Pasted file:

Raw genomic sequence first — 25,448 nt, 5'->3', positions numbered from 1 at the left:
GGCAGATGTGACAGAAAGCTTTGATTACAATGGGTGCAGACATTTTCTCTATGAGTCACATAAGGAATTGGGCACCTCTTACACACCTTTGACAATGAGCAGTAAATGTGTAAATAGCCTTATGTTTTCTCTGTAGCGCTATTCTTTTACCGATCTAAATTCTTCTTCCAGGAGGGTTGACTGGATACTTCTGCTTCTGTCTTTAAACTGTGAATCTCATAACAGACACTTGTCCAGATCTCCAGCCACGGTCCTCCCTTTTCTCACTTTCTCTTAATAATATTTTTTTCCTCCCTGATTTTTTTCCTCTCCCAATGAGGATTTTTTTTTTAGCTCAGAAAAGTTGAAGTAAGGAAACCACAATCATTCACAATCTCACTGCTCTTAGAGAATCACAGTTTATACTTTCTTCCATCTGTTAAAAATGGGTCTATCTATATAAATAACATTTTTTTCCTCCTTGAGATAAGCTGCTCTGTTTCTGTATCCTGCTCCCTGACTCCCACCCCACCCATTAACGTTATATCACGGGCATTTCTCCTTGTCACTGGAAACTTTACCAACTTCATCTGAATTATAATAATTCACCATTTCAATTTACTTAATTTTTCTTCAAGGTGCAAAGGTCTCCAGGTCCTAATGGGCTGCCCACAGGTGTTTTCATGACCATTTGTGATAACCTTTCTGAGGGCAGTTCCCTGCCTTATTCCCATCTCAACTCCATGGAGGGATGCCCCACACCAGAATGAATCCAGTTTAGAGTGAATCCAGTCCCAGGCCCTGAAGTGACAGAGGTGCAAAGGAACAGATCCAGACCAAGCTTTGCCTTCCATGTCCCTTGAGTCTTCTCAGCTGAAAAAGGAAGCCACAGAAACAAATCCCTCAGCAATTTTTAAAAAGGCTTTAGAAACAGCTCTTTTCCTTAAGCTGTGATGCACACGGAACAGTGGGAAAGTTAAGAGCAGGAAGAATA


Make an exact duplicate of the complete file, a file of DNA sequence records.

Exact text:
Raw genomic sequence first — 25,448 nt, 5'->3', positions numbered from 1 at the left:
GGCAGATGTGACAGAAAGCTTTGATTACAATGGGTGCAGACATTTTCTCTATGAGTCACATAAGGAATTGGGCACCTCTTACACACCTTTGACAATGAGCAGTAAATGTGTAAATAGCCTTATGTTTTCTCTGTAGCGCTATTCTTTTACCGATCTAAATTCTTCTTCCAGGAGGGTTGACTGGATACTTCTGCTTCTGTCTTTAAACTGTGAATCTCATAACAGACACTTGTCCAGATCTCCAGCCACGGTCCTCCCTTTTCTCACTTTCTCTTAATAATATTTTTTTCCTCCCTGATTTTTTTCCTCTCCCAATGAGGATTTTTTTTTTAGCTCAGAAAAGTTGAAGTAAGGAAACCACAATCATTCACAATCTCACTGCTCTTAGAGAATCACAGTTTATACTTTCTTCCATCTGTTAAAAATGGGTCTATCTATATAAATAACATTTTTTTCCTCCTTGAGATAAGCTGCTCTGTTTCTGTATCCTGCTCCCTGACTCCCACCCCACCCATTAACGTTATATCACGGGCATTTCTCCTTGTCACTGGAAACTTTACCAACTTCATCTGAATTATAATAATTCACCATTTCAATTTACTTAATTTTTCTTCAAGGTGCAAAGGTCTCCAGGTCCTAATGGGCTGCCCACAGGTGTTTTCATGACCATTTGTGATAACCTTTCTGAGGGCAGTTCCCTGCCTTATTCCCATCTCAACTCCATGGAGGGATGCCCCACACCAGAATGAATCCAGTTTAGAGTGAATCCAGTCCCAGGCCCTGAAGTGACAGAGGTGCAAAGGAACAGATCCAGACCAAGCTTTGCCTTCCATGTCCCTTGAGTCTTCTCAGCTGAAAAAGGAAGCCACAGAAACAAATCCCTCAGCAATTTTTAAAAAGGCTTTAGAAACAGCTCTTTTCCTTAAGCTGTGATGCACACGGAACAGTGGGAAAGTTAAGAGCAGGAAGAATA